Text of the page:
By: Josh Holt, Associate, Smith Currie
July 10, 2023

A fundamental principle of contract law is that one party cannot unilaterally change the terms of the agreement.  Nevertheless, most construction contracts include provisions allowing the owner to unilaterally change the scope of the contractor’s work.  These provisions often outline a process by which the parties can negotiate an additional amount of time or compensation owed to the contractor as a result of the change, but the contractor is typically required to perform the changed work right away, before any decisions about additional time or compensation have been made.  An owner’s right to change the scope of work on a project is not unlimited, however.  Enter the “cardinal change doctrine.”

Generally speaking, the cardinal change doctrine prohibits an owner from directing changes that fundamentally alter the nature of the project.  For example, an owner that contracts for the construction of a house could direct the contractor to use a different paint color, but it could not direct the contractor to build a second house.  Such a drastic modification to the scope of the original contract is considered a “cardinal change,” and an owner’s directive to perform such a change constitutes a breach of the contract.  The “cardinal change doctrine” thus serves as an important check on an owner’s ability to direct changes to a contractor’s scope of work.  But the cardinal change doctrine’s applicability is both rare and circumstance specific, as a recent decision by the Appellate Court of Connecticut shows.

In Semac Elec. Co., Inc. v. Skanska USA Building, Inc., the Appellate Court of Connecticut was asked to resolve competing breach of contract claims arising out of a project to renovate a hospital in Stamford, Connecticut.  About a year into the project, the work had already fallen several months behind schedule.  The general contractor sought to make up the time by increasing the pace of its subcontractors’ work.  Among other things, the general contractor demanded that its electrical subcontractor work overtime hours and commit additional manpower to the project beyond what the subcontractor had promised in its original bid.  The general contractor also demanded that the electrical subcontractor increase its flexibility in working around other trades and in working between sections of the building.  The subcontractor asserted that the cumulative effect of these scheduling and sequencing changes constituted a cardinal change.  Accordingly, it informed the general contractor that it was stopping all work until the general contractor agreed to provide additional compensation and revised financial terms.  Instead, the general contractor terminated the electrical subcontractor and took possession of its materials, tools, and equipment.  The subcontractor filed suit and alleged that the general contractor breached the contract under the cardinal change doctrine. The general contractor’s counterclaim alleged that the subcontractor breached the contract by abandoning the project.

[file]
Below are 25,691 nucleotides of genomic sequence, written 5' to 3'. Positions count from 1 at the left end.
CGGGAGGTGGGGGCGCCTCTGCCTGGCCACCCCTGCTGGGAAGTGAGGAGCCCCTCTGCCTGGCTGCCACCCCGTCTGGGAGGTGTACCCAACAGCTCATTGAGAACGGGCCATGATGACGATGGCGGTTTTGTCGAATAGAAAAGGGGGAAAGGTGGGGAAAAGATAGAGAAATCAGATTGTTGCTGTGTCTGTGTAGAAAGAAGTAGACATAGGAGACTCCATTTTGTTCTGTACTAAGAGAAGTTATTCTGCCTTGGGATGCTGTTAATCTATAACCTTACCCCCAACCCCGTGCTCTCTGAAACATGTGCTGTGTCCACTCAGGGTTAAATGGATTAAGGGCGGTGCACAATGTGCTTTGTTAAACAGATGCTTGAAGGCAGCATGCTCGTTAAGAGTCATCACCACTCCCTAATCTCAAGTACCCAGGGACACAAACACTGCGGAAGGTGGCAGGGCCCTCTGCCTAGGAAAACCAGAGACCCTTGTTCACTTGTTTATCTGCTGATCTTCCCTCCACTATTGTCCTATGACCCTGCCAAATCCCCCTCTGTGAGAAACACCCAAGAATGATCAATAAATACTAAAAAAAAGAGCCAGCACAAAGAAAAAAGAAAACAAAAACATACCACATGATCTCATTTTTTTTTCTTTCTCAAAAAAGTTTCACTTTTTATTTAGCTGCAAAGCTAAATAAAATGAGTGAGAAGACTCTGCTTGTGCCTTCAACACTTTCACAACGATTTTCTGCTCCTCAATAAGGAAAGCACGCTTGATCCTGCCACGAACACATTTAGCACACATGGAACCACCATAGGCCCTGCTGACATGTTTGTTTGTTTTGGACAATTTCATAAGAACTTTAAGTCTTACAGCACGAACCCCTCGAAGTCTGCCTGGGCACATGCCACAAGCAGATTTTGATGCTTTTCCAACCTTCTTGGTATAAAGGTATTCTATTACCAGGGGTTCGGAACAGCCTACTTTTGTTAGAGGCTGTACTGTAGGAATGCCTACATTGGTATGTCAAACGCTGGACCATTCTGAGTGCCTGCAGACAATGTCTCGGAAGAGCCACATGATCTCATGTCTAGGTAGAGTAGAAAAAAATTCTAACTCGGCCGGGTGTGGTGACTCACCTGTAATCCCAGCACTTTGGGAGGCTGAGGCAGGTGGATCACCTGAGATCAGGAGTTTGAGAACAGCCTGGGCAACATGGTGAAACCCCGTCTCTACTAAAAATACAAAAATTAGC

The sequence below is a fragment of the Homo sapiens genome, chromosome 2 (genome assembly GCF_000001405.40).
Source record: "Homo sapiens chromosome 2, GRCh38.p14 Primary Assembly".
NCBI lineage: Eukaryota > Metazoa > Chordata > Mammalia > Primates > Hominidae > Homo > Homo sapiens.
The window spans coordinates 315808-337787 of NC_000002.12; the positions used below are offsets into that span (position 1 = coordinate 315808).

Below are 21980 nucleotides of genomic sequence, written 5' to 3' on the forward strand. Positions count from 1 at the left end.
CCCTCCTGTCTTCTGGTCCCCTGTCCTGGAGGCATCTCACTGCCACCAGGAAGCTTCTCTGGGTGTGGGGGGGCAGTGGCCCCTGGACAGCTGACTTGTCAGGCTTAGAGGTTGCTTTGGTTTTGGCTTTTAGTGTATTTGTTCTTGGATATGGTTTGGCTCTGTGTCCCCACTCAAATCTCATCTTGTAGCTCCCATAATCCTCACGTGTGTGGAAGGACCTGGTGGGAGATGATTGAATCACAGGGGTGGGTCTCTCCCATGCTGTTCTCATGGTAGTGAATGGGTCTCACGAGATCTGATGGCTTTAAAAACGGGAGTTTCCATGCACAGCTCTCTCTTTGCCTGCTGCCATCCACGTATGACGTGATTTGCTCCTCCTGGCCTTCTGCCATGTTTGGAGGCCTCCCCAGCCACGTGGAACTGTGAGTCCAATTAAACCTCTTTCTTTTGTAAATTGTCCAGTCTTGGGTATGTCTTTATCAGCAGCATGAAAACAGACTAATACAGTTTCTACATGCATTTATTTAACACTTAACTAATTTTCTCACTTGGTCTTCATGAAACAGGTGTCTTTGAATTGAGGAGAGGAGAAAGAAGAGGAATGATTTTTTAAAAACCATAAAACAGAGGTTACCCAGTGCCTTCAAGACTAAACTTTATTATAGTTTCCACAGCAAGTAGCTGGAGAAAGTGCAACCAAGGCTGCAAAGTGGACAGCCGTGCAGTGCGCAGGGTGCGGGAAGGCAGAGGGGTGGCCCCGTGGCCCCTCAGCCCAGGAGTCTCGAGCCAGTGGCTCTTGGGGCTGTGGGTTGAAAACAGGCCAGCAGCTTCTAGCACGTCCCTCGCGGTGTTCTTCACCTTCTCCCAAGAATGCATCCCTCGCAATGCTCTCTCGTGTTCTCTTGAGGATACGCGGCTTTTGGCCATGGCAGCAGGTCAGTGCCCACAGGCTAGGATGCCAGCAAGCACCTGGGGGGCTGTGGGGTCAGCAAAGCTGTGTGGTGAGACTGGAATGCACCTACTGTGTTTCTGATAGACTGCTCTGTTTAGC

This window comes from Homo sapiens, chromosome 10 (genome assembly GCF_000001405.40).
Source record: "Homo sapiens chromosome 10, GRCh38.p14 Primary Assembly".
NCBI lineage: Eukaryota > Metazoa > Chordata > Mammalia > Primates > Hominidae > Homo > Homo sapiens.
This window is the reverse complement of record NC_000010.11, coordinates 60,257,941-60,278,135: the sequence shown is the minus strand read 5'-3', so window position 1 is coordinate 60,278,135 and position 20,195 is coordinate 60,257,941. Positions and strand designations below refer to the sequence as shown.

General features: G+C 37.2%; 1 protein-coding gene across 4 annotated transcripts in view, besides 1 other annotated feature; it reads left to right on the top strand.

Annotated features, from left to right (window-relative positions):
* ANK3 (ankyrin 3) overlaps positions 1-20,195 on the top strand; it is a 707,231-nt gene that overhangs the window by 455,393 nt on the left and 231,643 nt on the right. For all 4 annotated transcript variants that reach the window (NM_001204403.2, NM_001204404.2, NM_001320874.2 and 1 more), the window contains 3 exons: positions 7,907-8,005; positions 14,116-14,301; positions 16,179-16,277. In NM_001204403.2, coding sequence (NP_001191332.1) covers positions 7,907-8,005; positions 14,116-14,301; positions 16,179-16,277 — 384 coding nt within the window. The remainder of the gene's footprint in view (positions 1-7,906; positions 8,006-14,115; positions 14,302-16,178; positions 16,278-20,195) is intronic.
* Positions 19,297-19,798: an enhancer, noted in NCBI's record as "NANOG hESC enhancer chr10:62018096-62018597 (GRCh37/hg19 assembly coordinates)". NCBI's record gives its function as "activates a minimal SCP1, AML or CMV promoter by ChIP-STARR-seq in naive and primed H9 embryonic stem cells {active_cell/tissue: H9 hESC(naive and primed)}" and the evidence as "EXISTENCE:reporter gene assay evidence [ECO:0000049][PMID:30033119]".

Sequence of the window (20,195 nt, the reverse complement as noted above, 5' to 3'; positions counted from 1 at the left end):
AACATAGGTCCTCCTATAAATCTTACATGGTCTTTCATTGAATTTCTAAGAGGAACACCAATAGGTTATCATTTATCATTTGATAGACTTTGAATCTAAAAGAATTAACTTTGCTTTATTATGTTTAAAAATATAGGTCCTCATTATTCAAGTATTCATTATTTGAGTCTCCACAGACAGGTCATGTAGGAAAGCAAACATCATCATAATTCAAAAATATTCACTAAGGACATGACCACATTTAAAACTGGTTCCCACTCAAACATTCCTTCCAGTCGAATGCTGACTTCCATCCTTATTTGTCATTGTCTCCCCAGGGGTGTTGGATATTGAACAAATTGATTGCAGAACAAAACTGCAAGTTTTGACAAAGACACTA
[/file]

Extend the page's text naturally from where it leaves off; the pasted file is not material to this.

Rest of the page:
The court rejected the subcontractor’s breach of contract claim, finding that the changes the general contractor directed did not rise to the level of a cardinal change.  The court also found that the subcontractor had breached the contract by stopping work without sufficient justification.  In support of its decision, the Court pointed to the fact that numerous provisions in the subcontract indicated that the parties had contemplated the possibility of delays and sequence changes.  Among other things, the Court pointed to: